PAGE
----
gc_pic_header.png

Nine Men And Three Arks

Attention: open in a new window. PDFPrintE-mail

ArkThe Bible and Royal Arch Masonry tell us that there were nine men associated with three arks.

The men were: Shem, Ham, Japeth; Moses, Aholiab, Bezaleel; Joshua, Zerubbabel and Haggai. The arks were: Noah’s Ark, the Ark of the Covenant, and a replica of the Ark of the Covenant.

In the beginning God created the heavens and the earth and all the creatures thereon. At first He was pleased with his handiwork, but the time came when man was disobedient and thought he didn’t need God. Then God spoke to Noah. He told him to build an Ark and take into it is wife, his three sons and their wives and two of every animal.

His son’s names were Shem, Ham and Japeth. The Bible tells us that God desired to make a new start on earth with Noah and his three sons, who had not volunteered for such a mission.

After the waters of the flood subsided, and the ark came to rest on dry ground, Noah and this three sons descended, built an altar and offered a sacrifice to God. Thus was a new start made between God and those he had selected.

Moses, Aholiab and Bezaleel

At a later time, God selected another man. This time, He selected Moses. Moses - One of the great men of all times and all people; a man who spent the first two-thirds of his life being prepared for the last third of his life. ‘

Acting under God’s direction, he took a race of slaves and made them a free people. As a free people, they were to have a tabernacle, and the Ark of the Covenant. Three men, Moses, Aholiab and Bezaleel were given the task of building the tabernacle, the ark and their furnishings. The tabernacle was to be an abode for the ark, and the ark was where God would dwell so he could be near his people. Over a period of time, three things were put in the Ark. An omer of manna, Aaron’s rod and the book of the law.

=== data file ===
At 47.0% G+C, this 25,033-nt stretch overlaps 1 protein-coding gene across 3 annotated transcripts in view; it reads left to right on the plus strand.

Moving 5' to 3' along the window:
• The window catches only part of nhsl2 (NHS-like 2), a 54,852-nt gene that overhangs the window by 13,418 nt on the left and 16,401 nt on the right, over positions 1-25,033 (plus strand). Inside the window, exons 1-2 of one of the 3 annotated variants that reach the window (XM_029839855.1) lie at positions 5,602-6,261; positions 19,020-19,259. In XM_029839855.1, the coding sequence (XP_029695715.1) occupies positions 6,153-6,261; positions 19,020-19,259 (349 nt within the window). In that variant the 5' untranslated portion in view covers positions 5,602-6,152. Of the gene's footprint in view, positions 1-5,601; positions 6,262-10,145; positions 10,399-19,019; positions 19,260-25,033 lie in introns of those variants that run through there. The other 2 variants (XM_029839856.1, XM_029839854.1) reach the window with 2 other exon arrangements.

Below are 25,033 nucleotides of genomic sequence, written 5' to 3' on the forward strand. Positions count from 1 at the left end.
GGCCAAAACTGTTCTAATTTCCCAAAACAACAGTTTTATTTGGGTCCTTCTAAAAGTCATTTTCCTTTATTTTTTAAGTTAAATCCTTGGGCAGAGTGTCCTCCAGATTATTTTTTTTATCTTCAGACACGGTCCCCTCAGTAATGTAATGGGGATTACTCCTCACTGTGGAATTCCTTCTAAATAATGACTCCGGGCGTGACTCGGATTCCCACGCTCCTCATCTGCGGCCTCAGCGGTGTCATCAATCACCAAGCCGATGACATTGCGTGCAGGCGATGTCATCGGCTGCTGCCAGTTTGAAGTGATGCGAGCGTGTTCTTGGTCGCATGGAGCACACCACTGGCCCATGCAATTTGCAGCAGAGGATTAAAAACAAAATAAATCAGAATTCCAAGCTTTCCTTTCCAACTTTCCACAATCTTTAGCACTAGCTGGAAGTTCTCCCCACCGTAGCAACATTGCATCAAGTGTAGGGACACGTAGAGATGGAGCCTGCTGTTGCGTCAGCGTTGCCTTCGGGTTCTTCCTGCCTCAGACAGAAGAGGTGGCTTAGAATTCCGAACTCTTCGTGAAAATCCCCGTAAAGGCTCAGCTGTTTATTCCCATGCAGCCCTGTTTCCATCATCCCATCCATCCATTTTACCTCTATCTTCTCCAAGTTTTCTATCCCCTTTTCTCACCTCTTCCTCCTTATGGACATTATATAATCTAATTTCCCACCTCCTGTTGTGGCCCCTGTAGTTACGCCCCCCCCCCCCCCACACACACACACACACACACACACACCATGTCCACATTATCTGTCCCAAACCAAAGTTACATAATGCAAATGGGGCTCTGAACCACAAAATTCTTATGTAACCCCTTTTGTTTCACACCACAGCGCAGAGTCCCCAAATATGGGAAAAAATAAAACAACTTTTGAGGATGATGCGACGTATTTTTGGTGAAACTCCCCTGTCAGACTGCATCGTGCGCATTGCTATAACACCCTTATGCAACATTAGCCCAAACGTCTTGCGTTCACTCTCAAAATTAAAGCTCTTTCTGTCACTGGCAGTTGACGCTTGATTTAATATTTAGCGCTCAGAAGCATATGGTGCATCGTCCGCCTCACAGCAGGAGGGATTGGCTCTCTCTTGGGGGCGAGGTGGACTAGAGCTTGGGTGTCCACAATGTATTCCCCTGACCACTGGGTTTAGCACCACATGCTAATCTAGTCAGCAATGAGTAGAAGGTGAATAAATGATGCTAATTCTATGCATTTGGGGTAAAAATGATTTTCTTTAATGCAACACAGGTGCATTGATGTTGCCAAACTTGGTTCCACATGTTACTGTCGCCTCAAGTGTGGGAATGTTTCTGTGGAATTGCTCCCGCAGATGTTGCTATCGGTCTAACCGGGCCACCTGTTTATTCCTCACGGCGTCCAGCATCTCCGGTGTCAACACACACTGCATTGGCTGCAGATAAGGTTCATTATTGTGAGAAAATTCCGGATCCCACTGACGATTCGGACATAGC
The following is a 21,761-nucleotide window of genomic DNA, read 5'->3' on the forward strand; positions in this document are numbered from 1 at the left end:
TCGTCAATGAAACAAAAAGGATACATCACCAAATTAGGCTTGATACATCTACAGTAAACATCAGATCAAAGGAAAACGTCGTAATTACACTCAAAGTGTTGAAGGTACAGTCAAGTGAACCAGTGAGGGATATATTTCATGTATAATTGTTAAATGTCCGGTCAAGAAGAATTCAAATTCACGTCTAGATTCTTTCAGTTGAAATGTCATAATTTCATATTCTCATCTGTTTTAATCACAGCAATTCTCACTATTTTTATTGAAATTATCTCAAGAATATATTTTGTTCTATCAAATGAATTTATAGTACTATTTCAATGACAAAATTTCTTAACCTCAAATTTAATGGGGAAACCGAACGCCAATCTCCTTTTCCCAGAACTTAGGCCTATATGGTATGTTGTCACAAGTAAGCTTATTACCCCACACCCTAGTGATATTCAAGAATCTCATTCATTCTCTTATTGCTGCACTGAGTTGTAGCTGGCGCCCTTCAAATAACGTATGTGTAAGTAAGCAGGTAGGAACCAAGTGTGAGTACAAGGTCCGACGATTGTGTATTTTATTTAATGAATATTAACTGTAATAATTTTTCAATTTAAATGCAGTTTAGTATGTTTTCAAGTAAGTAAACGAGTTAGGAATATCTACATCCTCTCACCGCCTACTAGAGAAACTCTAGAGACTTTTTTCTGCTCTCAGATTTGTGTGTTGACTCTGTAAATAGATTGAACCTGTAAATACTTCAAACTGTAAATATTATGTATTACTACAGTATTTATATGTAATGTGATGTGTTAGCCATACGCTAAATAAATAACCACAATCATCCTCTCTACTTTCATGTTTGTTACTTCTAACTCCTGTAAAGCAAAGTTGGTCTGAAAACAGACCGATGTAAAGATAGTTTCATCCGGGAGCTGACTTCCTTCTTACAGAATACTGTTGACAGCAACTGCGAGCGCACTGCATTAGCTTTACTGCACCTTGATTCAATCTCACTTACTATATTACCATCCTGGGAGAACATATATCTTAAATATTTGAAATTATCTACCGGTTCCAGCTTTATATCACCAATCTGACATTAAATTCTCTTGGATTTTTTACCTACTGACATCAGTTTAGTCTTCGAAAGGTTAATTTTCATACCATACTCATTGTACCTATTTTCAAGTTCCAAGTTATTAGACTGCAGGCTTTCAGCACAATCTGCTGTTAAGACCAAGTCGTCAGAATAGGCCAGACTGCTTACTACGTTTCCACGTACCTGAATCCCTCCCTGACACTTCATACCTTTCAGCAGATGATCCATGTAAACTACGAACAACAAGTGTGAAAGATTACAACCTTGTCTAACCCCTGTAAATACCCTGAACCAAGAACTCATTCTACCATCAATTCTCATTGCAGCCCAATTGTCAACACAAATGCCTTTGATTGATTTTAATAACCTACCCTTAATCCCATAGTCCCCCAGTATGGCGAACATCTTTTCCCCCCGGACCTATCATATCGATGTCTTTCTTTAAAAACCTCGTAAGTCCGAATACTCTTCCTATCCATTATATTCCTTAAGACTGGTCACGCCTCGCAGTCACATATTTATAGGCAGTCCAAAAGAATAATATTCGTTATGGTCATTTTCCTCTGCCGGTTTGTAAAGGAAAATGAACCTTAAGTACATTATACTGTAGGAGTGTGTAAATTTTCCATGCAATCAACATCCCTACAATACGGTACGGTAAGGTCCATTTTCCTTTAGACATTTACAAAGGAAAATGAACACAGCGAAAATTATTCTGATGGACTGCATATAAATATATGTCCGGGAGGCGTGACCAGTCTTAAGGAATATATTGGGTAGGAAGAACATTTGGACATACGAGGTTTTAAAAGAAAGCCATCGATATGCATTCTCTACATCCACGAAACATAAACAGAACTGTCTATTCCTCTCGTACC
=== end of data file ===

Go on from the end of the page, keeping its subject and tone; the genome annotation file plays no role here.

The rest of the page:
The Ark was deposited in Solomon’s Temple. But because a king and his people did that which was evil in the sight of the Lord, the Temple and the Ark were destroyed. The king and his people were killed or taken as slaves away from their home and into a foreign land.

Joshua, Zerubbabel and Haggai

Royal Arch tradition tells us that there was a duplicate or copy of the Ark of the Covenant. This duplicate was found in the ruins of Solomon’s Temple when it was being rebuilt.

The three leaders of the volunteers were: Joshua (High Priest), Zerubbabel (Governor) and Haggai (Prophet). Darius, King of Persia, gave permission to the Israelite to return to Jerusalem and rebuild the temple. The journey to Jerusalem was a rough and rugged road. The building of the second temple was slow and difficult. The debris of the first temple had to be cleared, and it was in the debris that the duplicate of the Ark of the Covenant was found. The enthusiasm of some of the volunteers turned to lethargy and outright opposition was received from those who had not made the difficult passage from Persia to Jerusalem.

The rebuilding of the temple has a parallel to our spiritual lives. Symbolic Masonry teaches us that we should be Temples as Solomon’s Temple was. Solomon had an easy task. David prepared the way. There was no discord among the workers, and it didn’t even rain on them. Royal Arch Masonry realizes that difficulties can arise. We lose our enthusiasm, become lethargic, pick up bad habits, hear and follow bad advice and become reluctant to clear away the debris and start all over.

The discovered ark had three items in it: 1) an omer of manna to remind us that God fed his people in the wilderness; 2) Aaron’s rod to remind us to keep our temple clean; 3) The book of the law to remind us that God’s laws are as fixed and sure as any physical law.

From these nine men and three arks, I would like to make these observations without expecting every one to agree with me. Six of these nine men did not volunteer. In fact, Moses in effect said, “Get some one else.” But realizing what was expected, they followed through. It is possible to start over again. Cleaning out debris and building on the ruins may not be desirable or easy but it is possible.